Buoyant Economies


Fiscal policy guiding monetary policy to economic growth 


Saving the Euro

A December 2014 article in the official Russian newspaper, Pravda, revealed that the Russian government was surprised to find that “the Central Bank of the Russian Federation does not have to support the Russian economy.”[1]   

Many countries have legislation that requires their central banks to support their economies.  But very few central banks actually support their economies.  Such central banks often see their role as being limited to reaching targets for inflation and ensuring that banks are sufficiently profitable to ensure that banks remain viable.  Bank viability is necessary to inspire confidence in them so that the money held in them in the form of bank deposits (bank liabilities) is readily accepted when transferred.   

In many cases, central banks regard any action to support their economies as undermining a self appointed international obligation for free trade.  But supporting ones own country does not undermine free trade: rather, it is essential that central banks support their economies so that domestic and international trade is sustainable.  The Central Bank of the Philippines acts to support the domestic economy through two policies:

  ·        Stabilising the exchange rate; and

  ·        Restricting the growth of bank credit by limiting the ratio of a mortgage to the value of the property.


Stabilising the exchange rate

Before the Central Bank of the Philippines intervened to stabilise the exchange rate, spending on imports as a proportion of GDP in the Philippines was rising rapidly.  That is, rising foreign income inflated the exchange rate, people were shifting their spending from domestic products to the cheaper imports.  Spending on imports reached 57% of GDP in 1997.  Also, the Philippines had current account deficits which were raising its foreign debt: an unsustainable position. 

The policy of stabilising the exchange rate shifted domestic spending back to domestic products. The initial policy was too aggressive and had to be relaxed.  But a more sustainable policy was applied in about 2003 that allowed the Philippine economy to reduce the proportion of GDP spent on imports and it reached 32% it 2013 as shown below.    


 The Multiplier

The proportion of GDP spent on imports is a very powerful factor in the economy.  The inverse of the marginal propensity to import[2] is known as the trade multiplier.  The trade multiplier is the effect on national income of an additional dollar of export income.   Thus if a country spends 50% of its GDP on imports, its multiplier would be 2 and an additional dollar of export income would raise national income by two dollars.  If a country spends 33% of its GDP on imports, its multiplier would be 3 and each additional dollar of export income would raise national income by $3.  If exports had remained the same when the Philippines reduced its marginal propensity to import from 57% to 32%, it would have increased its national income earned in the formal monetary market by about 80%.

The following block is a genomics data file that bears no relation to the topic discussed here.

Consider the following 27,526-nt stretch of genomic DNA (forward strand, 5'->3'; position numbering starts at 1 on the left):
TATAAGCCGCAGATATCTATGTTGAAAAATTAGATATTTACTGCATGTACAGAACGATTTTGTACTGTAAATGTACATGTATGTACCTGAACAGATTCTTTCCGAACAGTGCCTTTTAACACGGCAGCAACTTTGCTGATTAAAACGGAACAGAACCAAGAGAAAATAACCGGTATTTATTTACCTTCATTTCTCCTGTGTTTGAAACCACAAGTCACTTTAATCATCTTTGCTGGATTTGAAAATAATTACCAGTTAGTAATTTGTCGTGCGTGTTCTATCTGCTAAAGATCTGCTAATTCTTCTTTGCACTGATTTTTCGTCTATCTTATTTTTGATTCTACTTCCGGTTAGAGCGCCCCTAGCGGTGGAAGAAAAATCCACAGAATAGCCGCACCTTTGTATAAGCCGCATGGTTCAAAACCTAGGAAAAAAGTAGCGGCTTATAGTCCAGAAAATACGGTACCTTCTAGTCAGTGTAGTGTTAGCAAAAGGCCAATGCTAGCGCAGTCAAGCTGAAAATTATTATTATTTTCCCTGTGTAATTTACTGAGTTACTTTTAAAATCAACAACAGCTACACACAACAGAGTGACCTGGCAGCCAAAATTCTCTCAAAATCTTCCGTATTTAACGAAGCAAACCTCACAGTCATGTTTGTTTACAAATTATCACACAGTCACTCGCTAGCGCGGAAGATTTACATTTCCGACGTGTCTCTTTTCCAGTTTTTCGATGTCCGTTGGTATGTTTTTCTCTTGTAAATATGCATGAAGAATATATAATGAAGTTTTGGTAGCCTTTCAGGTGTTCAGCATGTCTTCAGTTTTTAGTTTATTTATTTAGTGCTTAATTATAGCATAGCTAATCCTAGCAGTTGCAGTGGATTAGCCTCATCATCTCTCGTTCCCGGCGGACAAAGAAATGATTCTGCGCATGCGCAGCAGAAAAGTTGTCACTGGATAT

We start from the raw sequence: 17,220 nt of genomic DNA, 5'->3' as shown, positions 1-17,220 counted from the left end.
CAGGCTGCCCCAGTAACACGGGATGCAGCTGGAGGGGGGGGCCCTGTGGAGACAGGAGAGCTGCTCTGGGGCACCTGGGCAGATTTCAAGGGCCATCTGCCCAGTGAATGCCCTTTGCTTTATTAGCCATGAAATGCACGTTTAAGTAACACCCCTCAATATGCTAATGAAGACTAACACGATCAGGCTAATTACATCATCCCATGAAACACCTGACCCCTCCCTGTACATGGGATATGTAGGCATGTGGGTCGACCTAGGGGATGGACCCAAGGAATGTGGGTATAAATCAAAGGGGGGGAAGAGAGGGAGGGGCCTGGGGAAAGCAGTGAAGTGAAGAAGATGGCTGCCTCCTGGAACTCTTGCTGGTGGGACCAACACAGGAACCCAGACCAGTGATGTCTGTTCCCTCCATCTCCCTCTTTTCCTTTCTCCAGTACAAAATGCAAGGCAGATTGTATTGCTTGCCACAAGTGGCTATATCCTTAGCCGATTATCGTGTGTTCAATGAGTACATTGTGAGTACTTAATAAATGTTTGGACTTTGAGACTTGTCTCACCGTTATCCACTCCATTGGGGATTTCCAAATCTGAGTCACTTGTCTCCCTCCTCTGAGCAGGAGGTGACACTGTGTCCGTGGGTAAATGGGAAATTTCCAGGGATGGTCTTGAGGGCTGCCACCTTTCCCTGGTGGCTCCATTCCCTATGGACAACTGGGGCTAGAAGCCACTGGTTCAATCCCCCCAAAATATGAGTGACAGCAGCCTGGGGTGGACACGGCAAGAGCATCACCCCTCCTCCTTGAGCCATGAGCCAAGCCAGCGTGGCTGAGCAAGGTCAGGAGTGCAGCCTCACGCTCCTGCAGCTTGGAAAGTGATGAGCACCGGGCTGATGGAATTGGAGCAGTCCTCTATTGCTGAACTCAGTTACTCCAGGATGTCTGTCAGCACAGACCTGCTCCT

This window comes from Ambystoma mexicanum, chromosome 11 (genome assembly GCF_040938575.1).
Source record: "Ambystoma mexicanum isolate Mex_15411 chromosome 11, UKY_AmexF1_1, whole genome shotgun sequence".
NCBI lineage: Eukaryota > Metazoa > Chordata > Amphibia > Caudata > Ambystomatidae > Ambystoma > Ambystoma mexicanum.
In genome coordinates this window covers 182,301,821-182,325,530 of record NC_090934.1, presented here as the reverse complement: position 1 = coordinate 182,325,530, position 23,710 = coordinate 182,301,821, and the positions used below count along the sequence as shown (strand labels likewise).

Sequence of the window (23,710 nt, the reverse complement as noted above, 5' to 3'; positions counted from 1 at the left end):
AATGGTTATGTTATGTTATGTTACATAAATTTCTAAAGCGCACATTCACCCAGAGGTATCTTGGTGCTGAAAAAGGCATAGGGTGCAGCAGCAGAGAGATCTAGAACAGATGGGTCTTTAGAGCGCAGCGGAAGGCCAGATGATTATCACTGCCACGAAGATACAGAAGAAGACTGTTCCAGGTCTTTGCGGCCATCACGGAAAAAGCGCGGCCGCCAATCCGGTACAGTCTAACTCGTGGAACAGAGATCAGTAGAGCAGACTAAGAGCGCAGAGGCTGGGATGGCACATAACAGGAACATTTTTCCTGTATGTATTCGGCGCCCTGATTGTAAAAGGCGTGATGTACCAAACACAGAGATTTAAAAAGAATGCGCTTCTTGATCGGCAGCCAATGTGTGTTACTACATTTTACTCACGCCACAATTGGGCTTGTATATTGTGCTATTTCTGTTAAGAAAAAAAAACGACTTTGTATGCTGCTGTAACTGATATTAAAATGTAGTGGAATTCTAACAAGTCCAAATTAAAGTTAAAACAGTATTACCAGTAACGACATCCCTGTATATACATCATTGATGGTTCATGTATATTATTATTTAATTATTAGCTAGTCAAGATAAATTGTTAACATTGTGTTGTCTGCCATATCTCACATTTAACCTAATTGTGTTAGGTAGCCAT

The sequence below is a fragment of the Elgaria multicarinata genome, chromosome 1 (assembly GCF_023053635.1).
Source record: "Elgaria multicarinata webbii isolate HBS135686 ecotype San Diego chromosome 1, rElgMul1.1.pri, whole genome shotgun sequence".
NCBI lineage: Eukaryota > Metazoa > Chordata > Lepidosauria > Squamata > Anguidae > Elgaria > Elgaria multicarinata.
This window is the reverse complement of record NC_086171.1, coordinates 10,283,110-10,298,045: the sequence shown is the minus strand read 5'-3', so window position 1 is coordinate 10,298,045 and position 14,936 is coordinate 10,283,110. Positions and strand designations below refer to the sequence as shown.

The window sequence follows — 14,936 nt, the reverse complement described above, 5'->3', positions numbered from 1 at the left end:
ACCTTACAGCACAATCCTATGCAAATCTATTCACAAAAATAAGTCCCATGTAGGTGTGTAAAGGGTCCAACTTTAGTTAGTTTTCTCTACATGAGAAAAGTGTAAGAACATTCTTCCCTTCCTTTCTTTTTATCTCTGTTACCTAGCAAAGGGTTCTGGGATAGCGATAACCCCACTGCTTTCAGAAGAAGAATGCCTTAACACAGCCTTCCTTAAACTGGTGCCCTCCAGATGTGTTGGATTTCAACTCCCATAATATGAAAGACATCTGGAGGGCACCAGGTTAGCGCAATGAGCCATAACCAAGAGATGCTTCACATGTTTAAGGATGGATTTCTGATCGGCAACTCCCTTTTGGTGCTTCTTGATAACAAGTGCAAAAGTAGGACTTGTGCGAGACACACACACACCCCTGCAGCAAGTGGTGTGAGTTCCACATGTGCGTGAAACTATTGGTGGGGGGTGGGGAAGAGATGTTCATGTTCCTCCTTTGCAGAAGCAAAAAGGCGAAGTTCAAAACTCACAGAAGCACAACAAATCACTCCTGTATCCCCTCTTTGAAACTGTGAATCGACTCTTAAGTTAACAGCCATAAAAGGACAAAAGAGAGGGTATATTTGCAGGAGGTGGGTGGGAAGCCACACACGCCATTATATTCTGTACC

As shown below, exports from the Philippines have increased 62% in terms of constant (2005) US dollars since 1997, providing an ever greater stimulus to the Philippine economy.  According to the World Bank, GDP in the Philippines, in terms of constant US dollars has grown 102% between 1997 and 2013.  The effect on per capita incomes is shown in the chart above.  The growth of exports and the increase in the multiplier indicate that the monetary side of the economy would have grown about 200% over that period. [3]  


It is clearly evident from the chart above is that the Central Bank of the Philippines’ intervention in the exchange rate has not reduced imports.  Imports have increased 61% over the same period. Therefore, the evidence indicates that any objection to central bank intervention in the exchange rate on the basis that it reduces international trade is not valid. 

 When we compare the multiplier for a number of countries, there are a variety of outcomes. Of the sample selected, Russia and the Philippines are the only economies to have improved their multipliers over the last 20 years  (by 26% and 20% respectively).  Over the last 10 years,  the multipliers for the Philippines and China have improved by more than 10%.  The multipliers have varied by less than 10% for Russia, Greece,  Canada and Australia.  The multiplier has declined by more than 10% in India, Germany, USA, UK, France and Spain.

Economies with growing exports and rising multipliers grow more rapidly (e.g., China and the Philippines) compared to those with stable or declining multipliers (other things being equal).  Other economies can grow, but if the multiplier were declining, the rate of economic growth would be lower than the rate of growth of exports.  The monetary economy of India could have been about 194% larger than it is now if the multiplier had remained at its 1993 level.  For Germany, the monetary economy could have been 104% higher, Spain 69%, USA 61% and France 49%. 

The main determinant of the marginal propensity to import, and thereby the multiplier, is the exchange rate.  Consequently, the exchange rate and the exchange rate system can have substantial consequences for the rate of growth and the income levels in an economy.